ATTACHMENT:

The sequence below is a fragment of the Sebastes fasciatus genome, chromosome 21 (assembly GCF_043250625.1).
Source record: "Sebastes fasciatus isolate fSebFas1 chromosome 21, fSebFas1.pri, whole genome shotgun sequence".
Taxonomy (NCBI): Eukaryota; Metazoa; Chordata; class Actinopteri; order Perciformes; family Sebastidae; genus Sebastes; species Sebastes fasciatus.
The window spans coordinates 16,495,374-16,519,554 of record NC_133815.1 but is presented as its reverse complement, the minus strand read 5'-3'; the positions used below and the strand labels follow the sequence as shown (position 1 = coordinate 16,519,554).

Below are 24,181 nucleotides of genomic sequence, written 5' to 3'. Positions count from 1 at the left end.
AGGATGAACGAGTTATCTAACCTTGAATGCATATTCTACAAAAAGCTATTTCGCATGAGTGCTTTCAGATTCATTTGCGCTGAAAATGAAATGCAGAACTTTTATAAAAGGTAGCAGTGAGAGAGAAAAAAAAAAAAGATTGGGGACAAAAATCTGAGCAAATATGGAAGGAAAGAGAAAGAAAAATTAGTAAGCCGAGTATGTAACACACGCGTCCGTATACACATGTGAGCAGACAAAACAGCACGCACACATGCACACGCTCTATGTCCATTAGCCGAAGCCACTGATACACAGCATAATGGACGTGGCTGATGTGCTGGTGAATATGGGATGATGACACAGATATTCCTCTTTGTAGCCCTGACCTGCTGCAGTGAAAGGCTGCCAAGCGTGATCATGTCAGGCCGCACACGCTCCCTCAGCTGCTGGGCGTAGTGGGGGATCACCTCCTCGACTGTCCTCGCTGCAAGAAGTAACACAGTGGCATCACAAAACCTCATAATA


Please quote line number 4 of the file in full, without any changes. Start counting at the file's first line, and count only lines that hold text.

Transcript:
The window spans coordinates 16,495,374-16,519,554 of record NC_133815.1 but is presented as its reverse complement, the minus strand read 5'-3'; the positions used below and the strand labels follow the sequence as shown (position 1 = coordinate 16,519,554).